0 Replies
 
ehBeth
 
  1  
Reply Fri 10 Dec, 2004 03:56 pm
I think you'll find some of the discussion at the link I posted interesting, georgeO.

The balance of trade thing is interesting. Most people aren't aware of how spiderweb-like some of the connections and interests are between Canada and the U.S. A surprising amount of Canadian investment in the U.S., and Germany, Japan and China have interests in both that also need to be assuaged.
0 Replies
 
georgeob1
 
  1  
Reply Fri 10 Dec, 2004 04:21 pm
I understand and agree. My point is that, in both relative and absolute terms, Canada is by a very large margin, the principal beneficiary of the very open border we share. If we were to start inspecting containers and goods crossing the border much of Canada's industrial plant, particularly that supporting just in time delivery, would be shut down and the marginal economic advantage it enjoys, wiped out.

In such circumstances it is a bit surprising that Canadians feel so free to wag their fingers at us so spiritedly, and to criticize our drugs, security and international policies with so much evident energy and self-satisfaction. At some point there may be a reaction, and, once engaged, such things are not easily reversed.

I believe the current dispute over the importation of live cattle from Canada is illustrative. The import restrictions we took are identical to those imposed on us by other countries once the diseased cow was discovered here. They were even less than those imposed on Britain by her EU trading partners. Despite this, Canadian rhetoric suggests we have imposed something unreasonable on them, and have no real right to do it. At some point Americans will wake up to this nonsense and our relationship could well change very quickly and in a lasting way.
0 Replies
 
Ray
 
  1  
Reply Tue 14 Dec, 2004 10:46 am
Thanks for the link EhBeth.

georgeob1, I agree that we (as in the Canadians) need the U.S. for economic benefits and I am ashamed of those who make fun of Americans ( but we do it for jokes mostly anyways as you guys would joke about us living in igloos), but as for criticizing the current administration's actions I am not ashamed on. It's not only Canadians who are criticizing the current Bush administration, it is also some of the Americans themselves who do not agree with Mr. Bush. I mean, they should not have invaded Iraq, but rather help secure Afghanistan, capture the terrorists within and pressure Pakistan to let American troops clear out terrorist zones within their country. In my opinion the invasion of Iraq was not a part of the war on terror and it was a strategic mistake to occupy Iraq when Afghanistan needs to be fully stabilized.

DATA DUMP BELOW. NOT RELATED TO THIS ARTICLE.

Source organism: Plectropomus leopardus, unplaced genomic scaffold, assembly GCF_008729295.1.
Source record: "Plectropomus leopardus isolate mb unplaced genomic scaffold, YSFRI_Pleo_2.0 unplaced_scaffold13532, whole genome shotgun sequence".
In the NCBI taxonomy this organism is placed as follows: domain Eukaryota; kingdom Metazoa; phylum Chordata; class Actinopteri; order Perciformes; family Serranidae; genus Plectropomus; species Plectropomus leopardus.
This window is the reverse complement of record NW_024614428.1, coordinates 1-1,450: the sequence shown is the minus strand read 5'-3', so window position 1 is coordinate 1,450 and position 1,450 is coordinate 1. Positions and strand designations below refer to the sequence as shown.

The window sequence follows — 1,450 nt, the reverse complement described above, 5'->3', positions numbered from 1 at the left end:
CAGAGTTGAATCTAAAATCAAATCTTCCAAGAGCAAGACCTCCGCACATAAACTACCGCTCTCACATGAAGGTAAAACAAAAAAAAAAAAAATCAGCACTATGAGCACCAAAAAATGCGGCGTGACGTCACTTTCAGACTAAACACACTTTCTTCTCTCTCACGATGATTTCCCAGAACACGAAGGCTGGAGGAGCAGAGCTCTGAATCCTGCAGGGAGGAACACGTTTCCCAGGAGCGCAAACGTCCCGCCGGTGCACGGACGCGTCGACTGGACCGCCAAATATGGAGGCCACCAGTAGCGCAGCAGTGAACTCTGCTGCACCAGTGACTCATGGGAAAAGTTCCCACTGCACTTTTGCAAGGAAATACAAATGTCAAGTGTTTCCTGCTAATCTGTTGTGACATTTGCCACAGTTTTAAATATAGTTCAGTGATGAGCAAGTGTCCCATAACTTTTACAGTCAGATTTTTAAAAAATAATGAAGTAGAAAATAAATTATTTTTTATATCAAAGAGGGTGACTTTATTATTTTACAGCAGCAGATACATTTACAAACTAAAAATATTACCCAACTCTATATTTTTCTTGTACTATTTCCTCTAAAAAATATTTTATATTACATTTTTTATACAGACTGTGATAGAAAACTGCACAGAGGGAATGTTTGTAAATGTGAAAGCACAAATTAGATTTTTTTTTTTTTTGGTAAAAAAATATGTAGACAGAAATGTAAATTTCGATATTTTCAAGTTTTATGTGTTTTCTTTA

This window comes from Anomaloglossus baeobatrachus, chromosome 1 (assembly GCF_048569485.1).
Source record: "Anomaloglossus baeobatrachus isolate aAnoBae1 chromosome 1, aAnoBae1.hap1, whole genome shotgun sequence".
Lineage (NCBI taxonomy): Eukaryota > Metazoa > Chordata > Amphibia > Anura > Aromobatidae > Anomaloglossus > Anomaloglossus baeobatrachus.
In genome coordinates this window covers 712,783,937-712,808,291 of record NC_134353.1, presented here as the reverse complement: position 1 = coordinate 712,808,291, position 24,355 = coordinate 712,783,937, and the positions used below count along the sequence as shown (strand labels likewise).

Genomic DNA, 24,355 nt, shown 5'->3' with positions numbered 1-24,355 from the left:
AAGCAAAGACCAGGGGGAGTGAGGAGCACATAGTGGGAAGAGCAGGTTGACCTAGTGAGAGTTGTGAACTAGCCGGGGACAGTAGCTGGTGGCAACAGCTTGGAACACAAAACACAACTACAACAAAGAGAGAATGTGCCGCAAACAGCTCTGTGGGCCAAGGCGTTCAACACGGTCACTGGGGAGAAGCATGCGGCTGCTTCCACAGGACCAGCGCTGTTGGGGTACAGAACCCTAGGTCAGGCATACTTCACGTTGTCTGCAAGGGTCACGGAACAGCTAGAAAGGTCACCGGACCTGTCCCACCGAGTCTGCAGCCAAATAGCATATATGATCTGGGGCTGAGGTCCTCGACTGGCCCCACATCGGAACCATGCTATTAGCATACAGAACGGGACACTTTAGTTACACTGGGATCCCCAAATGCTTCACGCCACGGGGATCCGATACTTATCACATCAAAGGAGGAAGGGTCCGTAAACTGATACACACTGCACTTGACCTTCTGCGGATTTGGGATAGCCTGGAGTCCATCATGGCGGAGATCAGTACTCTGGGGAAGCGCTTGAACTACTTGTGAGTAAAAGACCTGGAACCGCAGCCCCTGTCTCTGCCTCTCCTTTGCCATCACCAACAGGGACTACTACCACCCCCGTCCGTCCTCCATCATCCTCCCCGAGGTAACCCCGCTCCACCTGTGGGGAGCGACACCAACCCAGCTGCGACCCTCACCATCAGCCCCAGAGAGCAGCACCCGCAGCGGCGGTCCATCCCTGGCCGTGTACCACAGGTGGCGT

As for the continental defense system, I don't think that the U.S. really need it anyways. Who would actually be dumb enough to strike at a country with so many nuclear arsenals at their disposal? There are issues to be discussed and this is why it's not that simple to just accept the U.S. proposal.
0 Replies
 
joefromchicago
 
  1  
Reply Tue 14 Dec, 2004 02:02 pm
georgeob1 wrote:
Americans will go on resenting Canadian refusals in these areas, but will generally turn their attention to other, more pressing matters. At some point we will recognize that Canada enjoys an enormous favorable trade balance with the United States, but treats us as an opponent instead of as their best customer and neighbor. Then we will start exercising appropriate controls of people and goods crossing our border, and Canada's economy will be sorely stressed - and they will wonder why….

Canadians, fear our MIGHTY WRATH!
0 Replies
 
Cycloptichorn
 
  1  
Reply Tue 14 Dec, 2004 02:04 pm
What an idiotic idea the missle defense system is. There is zero evidence that the system would work, and the amount of money it would cost is staggering.

Perhaps we can focus on a more, I don't know, Canadian approach: trying harder not to piss people off.

Cycloptichorn
0 Replies
 
ehBeth
 
  1  
Reply Tue 14 Dec, 2004 02:56 pm
joefromchicago wrote:
Canadians, fear our MIGHTY WRATH!


Watch us quiver Rolling Eyes


:wink:
0 Replies
 
ebrown p
 
  1  
Reply Tue 14 Dec, 2004 03:15 pm
The Missle Defense System is nothing but pure pork.